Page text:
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Figure 2

Figure 2. From: Circular reasoning rather than cyclic expression.

Expression values for MCM6 in humans, budding yeast, and fission yeast. Values are log ratios between synchronized and unsynchronized cells. (a, b) Expression profiles of budding yeast MCM6 under different cell-cycle arrest methods [2,3]. (c, d) Expression of fission yeast mcm6 under different arrest methods [4,5]. (e) Expression of MCM6 in human HeLa cells [7]. Cell-cycle stages are shown underneath each panel. Jensen et al. [14] claim that although human MCM6 is cycling at the transcriptional level, its homologs in budding yeast and fission yeast do not cycle. As (a-d) show, the expression of yeast MCM6 seems more cyclic than that of human MCM6, highlighting the limitations of species-by-species thresholding.

Lars Juhl Jensen, et al. Genome Biol. 2008;9(6):403-403.
Figure 3

Figure 3. From: Circular reasoning rather than cyclic expression.

Score distributions for fission-yeast genes that are ranked below the cycling score threshold. The red curve is the distribution of 350 fission-yeast orthologs of cycling budding-yeast genes. The black curve is the distribution of all the other 3,641 fission-yeast genes. Density is the distribution density for each of the different scores. As can be seen, the red curve is highly skewed to the right (higher score). In fact, the difference between the two curves is significant, with a p-value of 0.01 (Wilcoxon rank-sum test). Thus, while orthologs of cycling budding-yeast genes may fall just below the fission-yeast threshold, they are still at least weakly cycling, much more so than expected by chance, indicating that expression is conserved at a much stronger rate than the rate determined by thresholding-based methods.

Lars Juhl Jensen, et al. Genome Biol. 2008;9(6):403-403.
Figure 1

Figure 1. From: Circular reasoning rather than cyclic expression.

Expression profiles of six yeast genes across multiple cell-cycle microarray time courses. Expression profiles for (a) budding yeast CDC5 and DBF2, and (b) their fission yeast orthologs plo1 and sid2. These four genes are all periodically expressed according to our analysis [13,14] but not according to that of Lu and co-workers [9]. (c) Conversely, fission yeast mcm3 and mcm5 are both periodically expressed according to the analysis of Lu et al. [9] but not according to us [13,14,17]. The information in the panels refers to the experiments from which the data come and the method of cell-cycle arrest; for example 'Cho et al. [1] CDC28' indicates a time-course experiment in which the cells were arrested using a CDC28 mutant. The values on the y-axis on each profile indicate the log2 ratio between the expression at a given time point compared with the average expression across the profile. The rank scores show that plo1 and sid2 are both among the top 100 cycling genes according to our analysis, whereas mcm3 and mcm5 are among the 3,000 least cycling genes. All plots were obtained from the Cyclebase.org database where further details on the normalization procedure and the scoring scheme can also be found [17,38].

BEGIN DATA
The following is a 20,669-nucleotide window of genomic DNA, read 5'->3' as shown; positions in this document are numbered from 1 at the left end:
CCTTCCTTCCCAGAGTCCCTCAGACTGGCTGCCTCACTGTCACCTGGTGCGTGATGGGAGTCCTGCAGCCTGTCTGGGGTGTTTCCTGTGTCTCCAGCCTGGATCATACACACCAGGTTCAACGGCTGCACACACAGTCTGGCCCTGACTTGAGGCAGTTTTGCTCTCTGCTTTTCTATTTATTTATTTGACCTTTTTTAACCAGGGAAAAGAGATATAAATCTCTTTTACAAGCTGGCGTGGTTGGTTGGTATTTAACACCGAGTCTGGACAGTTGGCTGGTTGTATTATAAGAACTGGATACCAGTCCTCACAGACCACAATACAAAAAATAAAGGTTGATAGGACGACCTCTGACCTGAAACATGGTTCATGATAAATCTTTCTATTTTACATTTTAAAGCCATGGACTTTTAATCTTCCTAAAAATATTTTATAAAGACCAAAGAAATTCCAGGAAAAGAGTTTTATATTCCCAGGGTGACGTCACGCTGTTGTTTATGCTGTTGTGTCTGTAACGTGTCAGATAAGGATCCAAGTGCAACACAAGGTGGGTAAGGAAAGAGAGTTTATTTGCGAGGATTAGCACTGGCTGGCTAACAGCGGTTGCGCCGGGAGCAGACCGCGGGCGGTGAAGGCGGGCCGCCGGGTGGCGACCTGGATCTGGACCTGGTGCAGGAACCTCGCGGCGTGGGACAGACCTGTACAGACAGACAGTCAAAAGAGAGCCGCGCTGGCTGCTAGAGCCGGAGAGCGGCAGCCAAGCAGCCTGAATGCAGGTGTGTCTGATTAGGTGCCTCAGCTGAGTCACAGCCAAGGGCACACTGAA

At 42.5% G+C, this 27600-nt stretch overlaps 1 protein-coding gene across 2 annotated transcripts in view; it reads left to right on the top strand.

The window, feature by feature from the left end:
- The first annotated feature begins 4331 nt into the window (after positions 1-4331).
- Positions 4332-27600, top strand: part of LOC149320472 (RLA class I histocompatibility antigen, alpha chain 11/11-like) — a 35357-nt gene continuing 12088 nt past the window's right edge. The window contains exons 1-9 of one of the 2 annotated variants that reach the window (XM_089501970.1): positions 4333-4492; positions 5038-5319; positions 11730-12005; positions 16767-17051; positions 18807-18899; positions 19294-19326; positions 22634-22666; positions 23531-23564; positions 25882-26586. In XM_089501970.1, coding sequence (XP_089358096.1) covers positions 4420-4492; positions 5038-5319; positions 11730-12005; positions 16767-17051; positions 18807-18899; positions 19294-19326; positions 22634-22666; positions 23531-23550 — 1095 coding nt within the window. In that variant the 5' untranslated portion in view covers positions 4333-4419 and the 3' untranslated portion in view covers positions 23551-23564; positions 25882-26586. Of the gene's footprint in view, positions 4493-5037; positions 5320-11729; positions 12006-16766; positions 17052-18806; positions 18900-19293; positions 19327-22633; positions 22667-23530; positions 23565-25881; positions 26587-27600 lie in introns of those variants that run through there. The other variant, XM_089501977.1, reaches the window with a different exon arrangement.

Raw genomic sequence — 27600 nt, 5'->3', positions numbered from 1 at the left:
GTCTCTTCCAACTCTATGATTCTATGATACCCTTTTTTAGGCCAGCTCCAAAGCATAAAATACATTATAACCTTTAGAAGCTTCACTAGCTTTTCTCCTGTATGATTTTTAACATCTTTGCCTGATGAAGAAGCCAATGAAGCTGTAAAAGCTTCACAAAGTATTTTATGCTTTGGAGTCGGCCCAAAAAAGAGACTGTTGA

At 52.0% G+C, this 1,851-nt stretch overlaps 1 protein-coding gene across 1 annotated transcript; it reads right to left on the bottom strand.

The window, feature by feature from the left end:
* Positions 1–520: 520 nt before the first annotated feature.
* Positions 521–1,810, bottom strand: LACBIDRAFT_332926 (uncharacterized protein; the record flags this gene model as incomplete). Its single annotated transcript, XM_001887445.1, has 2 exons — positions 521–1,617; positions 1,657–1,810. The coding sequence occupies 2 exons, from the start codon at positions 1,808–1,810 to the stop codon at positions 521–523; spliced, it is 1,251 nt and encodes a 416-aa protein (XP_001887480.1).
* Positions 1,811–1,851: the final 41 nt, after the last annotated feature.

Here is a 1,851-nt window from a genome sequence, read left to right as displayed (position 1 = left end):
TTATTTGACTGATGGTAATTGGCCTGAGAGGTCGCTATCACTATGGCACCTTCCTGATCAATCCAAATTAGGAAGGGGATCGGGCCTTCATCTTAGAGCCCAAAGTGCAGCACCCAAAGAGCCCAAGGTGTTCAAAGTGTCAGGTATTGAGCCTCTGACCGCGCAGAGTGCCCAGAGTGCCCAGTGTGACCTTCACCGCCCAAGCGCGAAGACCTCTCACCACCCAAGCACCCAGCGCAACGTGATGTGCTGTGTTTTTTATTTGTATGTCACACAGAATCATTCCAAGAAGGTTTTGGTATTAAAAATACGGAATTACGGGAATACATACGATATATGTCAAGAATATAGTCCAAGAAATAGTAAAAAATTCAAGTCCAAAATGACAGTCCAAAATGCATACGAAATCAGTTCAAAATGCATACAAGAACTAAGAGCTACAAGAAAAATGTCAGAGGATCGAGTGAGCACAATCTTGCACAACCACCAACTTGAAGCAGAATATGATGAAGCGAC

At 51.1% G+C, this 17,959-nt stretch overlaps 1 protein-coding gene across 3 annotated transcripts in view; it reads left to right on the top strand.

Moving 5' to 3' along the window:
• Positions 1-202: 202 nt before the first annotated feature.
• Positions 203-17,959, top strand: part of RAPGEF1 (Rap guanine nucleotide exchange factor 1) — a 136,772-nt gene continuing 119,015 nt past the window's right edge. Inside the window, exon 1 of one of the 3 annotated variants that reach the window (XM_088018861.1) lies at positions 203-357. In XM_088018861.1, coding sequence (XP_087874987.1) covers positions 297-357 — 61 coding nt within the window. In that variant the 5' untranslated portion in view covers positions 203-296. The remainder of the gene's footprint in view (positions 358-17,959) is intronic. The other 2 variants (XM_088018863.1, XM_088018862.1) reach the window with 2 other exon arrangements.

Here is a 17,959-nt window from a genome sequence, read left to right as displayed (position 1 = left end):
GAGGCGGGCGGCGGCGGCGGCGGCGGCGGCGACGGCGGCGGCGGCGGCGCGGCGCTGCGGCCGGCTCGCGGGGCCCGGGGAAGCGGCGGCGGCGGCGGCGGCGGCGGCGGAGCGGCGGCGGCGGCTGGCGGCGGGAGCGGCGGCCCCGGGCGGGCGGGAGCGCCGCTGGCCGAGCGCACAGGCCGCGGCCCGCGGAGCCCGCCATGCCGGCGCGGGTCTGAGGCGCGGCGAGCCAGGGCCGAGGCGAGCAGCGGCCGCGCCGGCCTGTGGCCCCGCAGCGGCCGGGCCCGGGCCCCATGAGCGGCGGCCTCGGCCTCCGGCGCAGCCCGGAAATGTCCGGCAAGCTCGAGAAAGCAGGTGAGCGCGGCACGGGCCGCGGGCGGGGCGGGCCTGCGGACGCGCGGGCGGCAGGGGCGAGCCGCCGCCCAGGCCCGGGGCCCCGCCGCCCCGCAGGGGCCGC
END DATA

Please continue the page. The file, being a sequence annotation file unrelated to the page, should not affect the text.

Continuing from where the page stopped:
Lars Juhl Jensen, et al. Genome Biol. 2008;9(6):403-403.
Figure 4

Figure 4. From: Circular reasoning rather than cyclic expression.

Comparison of expression score ranks and posterior ranks. (a) The expression score rank and posterior rank for fission-yeast genes. The x-axis is the expression score rank (the lower the rank the more cyclic the gene is determined to be by the scoring method) and the y-axis is the rank based on our method (again, the lower the better). As can be seen, the ranks for most of the genes do not change much. The red dashed line represents the posterior threshold used to select cycling genes, and the green dashed line is the corresponding threshold if only expression scores are used. Almost all genes that are elevated by our method to a cyclic status have a rather high cyclic expression score (though some are not as high as the cutoff for score alone, which is where the two methods differ). Five selected genes are highlighted by red circles. These genes would have been missed if only expression scores were used to determined cyclicity, because their scores would be just below the cutoff. While Jensen et al. [14] do not assign cyclic status to these genes, sam1 was also identified as cycling by Peng et al. [5], SPBC17D11.08 was included in the list by Rustici et al. [4], and rpb9 was identified by both Oliva et al. [6] and Peng et al. [5]. The other two genes, SPBP8B7.26 and rmi1, are missing from all three studies, even though their profiles appear cyclic (not shown). (b-d) Similar plots for (b) budding yeast [2,3], (c) human [7], and (d) Arabidopsis [39].

Lars Juhl Jensen, et al. Genome Biol. 2008;9(6):403-403.

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